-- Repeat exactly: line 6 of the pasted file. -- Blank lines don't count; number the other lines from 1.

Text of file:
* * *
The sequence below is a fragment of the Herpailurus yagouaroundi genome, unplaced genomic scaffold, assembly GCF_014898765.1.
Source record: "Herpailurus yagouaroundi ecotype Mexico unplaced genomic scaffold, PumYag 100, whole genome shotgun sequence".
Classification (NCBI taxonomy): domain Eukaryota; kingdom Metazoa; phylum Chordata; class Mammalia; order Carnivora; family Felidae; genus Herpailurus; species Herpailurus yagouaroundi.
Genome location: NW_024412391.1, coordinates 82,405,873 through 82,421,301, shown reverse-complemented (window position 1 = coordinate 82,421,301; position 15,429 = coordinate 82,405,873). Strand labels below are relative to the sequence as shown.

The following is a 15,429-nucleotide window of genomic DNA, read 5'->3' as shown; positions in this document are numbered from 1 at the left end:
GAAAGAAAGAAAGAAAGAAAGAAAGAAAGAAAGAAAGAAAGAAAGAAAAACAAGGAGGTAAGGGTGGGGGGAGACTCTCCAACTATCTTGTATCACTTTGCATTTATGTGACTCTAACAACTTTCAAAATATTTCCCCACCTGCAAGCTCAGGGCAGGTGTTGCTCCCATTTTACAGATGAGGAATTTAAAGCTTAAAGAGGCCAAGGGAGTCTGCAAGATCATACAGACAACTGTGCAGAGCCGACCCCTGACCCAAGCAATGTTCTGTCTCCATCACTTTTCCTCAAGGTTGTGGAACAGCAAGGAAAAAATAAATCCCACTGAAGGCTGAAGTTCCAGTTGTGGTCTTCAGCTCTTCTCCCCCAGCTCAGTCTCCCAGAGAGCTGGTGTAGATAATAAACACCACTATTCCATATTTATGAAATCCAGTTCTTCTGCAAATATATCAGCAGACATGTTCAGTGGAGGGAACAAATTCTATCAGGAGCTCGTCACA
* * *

GAAAGAAAGAAAGAAAGAAAGAAAGAAAGAAAGAAAGAAAGAAAGAAAAACAAGGAGGTAAGGGTGGGGGGAGACTCTCCAACTATCTTGTATCACTTTGCATTTATGTGACTCTAACAACTTTCAAAATATTTCCCCACCTGCAAGCTCAGGGCAGGTGTTGCTCCCATTTTACAGATGAGGAATTTAAAGCTTAAAGAGGCCAAGGGAGTCTGCAAGATCATACAGACAACTGTGCAGAGCCGACCCCTGACCCAAGCAATGTTCTGTCTCCATCACTTTTCCTCAAGGTTGTGGAACAGCAAGGAAAAAATAAATCCCACTGAAGGCTGAAGTTCCAGTTGTGGTCTTCAGCTCTTCTCCCCCAGCTCAGTCTCCCAGAGAGCTGGTGTAGATAATAAACACCACTATTCCATATTTATGAAATCCAGTTCTTCTGCAAATATATCAGCAGACATGTTCAGTGGAGGGAACAAATTCTATCAGGAGCTCGTCACA